Columns

Reid: No Money for Countries that Allow Female Genital Mutilation

Jaha Dukureh, a survivor of female genital mutilation and founder of Safe Hands for Girls, attends a news conference in the Capitol with Senate Minority Leader Harry Reid (D-Nev.) on Sept. 22, 2016. (Photo By Tom Williams/CQ Roll Call) (CQ Roll Call via AP Images)

WASHINGTON — Senate Democratic Leader Harry Reid (D-Nev.) said the federal government has done “very little” to stop female genital mutilation (FGM) from happening in the United States and urged the federal government not to loan money to countries that allow the practice.

According to a new Government Accountability Office (GAO) report on FGM, Existing Federal Efforts to Increase Awareness Should Be Improved, federal agencies “lack documented plans for future efforts” to curtail FGM.

“The Department of State directly provides information on FGM/C in a fact sheet only to certain types of visa recipients who apply in countries where FGM/C is practiced. State does not provide the fact sheet to nonimmigrant visa recipients as these visas are for temporary stays; however, some of these visas permit stays in the United States for multiple years,” the report read. “In addition, State does not directly provide the fact sheet to visa recipients who are nationals of countries where FGM/C is common, but apply at posts in other countries.”

A United Nations report found that 29 countries located in Africa and the Middle East have the highest rates of FGM.

Reid called the findings of the GAO report “shameful.”

“If there were ever a human rights violation, this is it,” Reid said during a press conference on Capitol Hill last month about the GAO report on FGM happening within the U.S. “It’s a sickening form of oppression against young women and girls. It has terrible physical and psychological consequences.”

According to Reid, in some countries, the rate of cutting is more than 90 percent. In the United States, more than a half a million little girls are at risk or have undergone FGM, which involves cutting off external genitalia and sewing the vulva almost completely closed.

“We need to do more – a lot more,” Reid said. “I’ve worked hard to pass legislation to ban this practice in the United States and now a new thing called vacation cutting.”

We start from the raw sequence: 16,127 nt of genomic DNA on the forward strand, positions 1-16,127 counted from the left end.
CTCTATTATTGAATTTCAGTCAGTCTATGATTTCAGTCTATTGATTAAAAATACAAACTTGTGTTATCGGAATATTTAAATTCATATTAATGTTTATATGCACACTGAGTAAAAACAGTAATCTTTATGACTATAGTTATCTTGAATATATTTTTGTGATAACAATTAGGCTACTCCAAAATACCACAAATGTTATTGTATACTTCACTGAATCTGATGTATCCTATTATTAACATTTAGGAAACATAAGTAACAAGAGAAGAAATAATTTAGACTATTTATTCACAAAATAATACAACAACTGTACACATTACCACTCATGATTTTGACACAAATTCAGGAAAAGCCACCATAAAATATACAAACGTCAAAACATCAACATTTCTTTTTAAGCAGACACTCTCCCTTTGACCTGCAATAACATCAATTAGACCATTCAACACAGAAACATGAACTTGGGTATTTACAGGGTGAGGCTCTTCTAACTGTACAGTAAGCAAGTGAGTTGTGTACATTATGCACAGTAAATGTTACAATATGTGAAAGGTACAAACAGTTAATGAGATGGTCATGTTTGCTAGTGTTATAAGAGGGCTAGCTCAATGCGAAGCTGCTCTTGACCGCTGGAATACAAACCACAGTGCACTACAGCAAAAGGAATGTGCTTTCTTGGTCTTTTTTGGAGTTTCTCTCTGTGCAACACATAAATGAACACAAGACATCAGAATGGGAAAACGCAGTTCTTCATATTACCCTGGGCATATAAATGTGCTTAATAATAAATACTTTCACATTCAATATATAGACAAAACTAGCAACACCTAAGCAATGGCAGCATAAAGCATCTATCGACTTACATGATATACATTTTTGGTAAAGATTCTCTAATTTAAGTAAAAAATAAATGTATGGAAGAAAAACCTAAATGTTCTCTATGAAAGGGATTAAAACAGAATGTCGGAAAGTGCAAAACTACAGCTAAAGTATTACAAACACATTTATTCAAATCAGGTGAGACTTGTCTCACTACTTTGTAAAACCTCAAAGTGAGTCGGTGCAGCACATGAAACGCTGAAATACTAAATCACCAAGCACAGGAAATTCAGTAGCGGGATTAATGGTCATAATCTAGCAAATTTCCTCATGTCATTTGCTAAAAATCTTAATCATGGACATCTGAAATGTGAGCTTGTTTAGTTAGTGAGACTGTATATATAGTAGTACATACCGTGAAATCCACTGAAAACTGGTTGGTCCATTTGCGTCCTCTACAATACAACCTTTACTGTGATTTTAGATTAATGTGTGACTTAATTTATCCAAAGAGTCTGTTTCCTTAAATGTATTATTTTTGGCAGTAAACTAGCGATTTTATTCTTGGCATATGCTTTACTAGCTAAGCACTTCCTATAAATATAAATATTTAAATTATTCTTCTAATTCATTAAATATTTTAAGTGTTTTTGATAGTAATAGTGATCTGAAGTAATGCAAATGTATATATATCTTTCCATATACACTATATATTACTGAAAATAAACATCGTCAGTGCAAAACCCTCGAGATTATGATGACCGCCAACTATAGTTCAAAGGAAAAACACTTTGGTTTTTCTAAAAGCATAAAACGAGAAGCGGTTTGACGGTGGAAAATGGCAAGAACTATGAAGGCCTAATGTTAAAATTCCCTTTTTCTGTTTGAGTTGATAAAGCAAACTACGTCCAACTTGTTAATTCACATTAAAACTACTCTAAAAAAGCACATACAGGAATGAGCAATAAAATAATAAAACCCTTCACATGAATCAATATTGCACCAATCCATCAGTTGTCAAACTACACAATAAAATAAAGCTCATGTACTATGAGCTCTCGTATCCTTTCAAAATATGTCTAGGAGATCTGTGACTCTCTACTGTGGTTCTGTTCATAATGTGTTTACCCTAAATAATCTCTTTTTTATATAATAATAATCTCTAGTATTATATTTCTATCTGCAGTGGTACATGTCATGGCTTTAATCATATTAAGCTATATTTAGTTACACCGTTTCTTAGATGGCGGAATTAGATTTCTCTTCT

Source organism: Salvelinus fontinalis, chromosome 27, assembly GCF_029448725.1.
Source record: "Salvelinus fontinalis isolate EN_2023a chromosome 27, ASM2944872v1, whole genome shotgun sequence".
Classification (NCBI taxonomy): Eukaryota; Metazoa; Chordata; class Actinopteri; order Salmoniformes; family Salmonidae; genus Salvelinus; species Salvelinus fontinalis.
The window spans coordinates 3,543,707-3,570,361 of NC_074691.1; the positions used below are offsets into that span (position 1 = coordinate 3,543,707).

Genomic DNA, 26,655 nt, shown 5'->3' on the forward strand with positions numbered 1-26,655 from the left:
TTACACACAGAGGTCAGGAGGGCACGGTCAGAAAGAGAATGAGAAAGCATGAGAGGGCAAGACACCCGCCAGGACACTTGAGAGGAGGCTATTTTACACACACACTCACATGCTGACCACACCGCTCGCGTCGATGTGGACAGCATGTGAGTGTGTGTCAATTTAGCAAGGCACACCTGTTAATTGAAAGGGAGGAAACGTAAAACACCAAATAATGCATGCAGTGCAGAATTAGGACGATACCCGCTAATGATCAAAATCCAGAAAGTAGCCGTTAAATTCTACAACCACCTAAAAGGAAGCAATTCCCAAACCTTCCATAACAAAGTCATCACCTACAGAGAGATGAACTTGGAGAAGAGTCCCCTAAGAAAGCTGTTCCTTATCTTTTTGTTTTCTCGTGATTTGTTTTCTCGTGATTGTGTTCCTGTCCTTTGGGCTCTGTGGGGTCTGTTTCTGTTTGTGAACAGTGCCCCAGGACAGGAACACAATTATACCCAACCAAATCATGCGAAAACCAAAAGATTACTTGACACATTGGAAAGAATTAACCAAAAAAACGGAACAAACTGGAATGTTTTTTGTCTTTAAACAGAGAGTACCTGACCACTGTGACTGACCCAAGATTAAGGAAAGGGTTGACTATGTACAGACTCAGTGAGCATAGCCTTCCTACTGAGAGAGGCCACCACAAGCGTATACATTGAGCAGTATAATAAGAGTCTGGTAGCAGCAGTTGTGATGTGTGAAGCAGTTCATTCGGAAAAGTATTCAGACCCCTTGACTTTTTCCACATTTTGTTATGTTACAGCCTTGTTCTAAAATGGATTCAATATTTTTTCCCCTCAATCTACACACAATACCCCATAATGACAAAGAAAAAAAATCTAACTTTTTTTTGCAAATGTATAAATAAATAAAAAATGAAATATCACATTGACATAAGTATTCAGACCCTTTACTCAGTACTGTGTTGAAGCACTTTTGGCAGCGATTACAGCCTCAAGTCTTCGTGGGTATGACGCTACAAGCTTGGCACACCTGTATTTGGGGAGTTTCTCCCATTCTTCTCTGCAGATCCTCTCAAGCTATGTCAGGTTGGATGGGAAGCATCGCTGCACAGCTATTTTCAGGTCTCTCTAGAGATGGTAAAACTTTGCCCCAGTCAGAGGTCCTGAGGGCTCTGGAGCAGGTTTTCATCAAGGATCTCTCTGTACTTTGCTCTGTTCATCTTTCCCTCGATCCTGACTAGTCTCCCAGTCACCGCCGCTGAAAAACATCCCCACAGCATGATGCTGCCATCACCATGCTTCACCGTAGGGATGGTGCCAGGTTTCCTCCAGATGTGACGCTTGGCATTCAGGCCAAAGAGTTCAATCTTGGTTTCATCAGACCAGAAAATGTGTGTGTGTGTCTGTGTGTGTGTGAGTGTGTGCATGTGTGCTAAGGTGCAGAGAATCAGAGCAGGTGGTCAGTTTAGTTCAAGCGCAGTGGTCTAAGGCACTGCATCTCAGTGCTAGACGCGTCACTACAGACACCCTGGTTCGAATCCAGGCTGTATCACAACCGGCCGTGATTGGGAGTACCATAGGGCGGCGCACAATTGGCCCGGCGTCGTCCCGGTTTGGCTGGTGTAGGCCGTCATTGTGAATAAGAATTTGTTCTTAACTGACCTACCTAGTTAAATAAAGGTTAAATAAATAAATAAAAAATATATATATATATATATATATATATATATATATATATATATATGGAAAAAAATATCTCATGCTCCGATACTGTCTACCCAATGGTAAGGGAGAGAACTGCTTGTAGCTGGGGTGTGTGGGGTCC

Vacation cutting refers to parents who take their child out of the U.S. so FGM can be performed in another country.

Reid said the U.S. should not loan any money to countries that allow FGM.

“I don’t think we should be part of loaning any money to the World Bank or any of these organizations or loaning any money to these countries that allow this,” he said.

The GAO urged the State Department to increase awareness among visa applicants seeking entry into the U.S. about the dangers of FGM.

The GAO recommended that the secretary of State update the Foreign Affairs Manual to require “posts located in countries where FGM/C is commonly practiced to directly provide information about FGM/C to nonimmigrant visa recipients in the same manner as is done for immigrant visa recipients.” The State Department agreed with the recommendation.

Shelby Quast, director of the organization Equality Now, and Jaha Dukureh, an FGM survivor who is the founder of Safe Hands for Girls, joined Reid at the press conference.

Dukureh applauded Reid for his dedication to the issue and expressed uncertainly about the future.

“I don’t know about anyone else but every time that I think about his [Reid’s] retirement I almost get teary-eyed because I am sad that he is leaving. I don’t even know where we are going to go from here,” she said. “There’s no reason why girls should continue to suffer from FGM and there’s no reason why this government shouldn’t do more and reach out to other countries and support efforts that are being led by grassroots organizations.”

Quast said the U.S. government should support more anti-FGM efforts internationally.

“All countries at the UN have agreed that one of the targets in the sustainable development goals is to eliminate female genital mutilation and cutting and the U.S. can play a lead role in doing that, but we need to make sure our global commitments are honored at home – that we’re doing this to protect the girls and women affected or at risk of FGM in every state,” she said.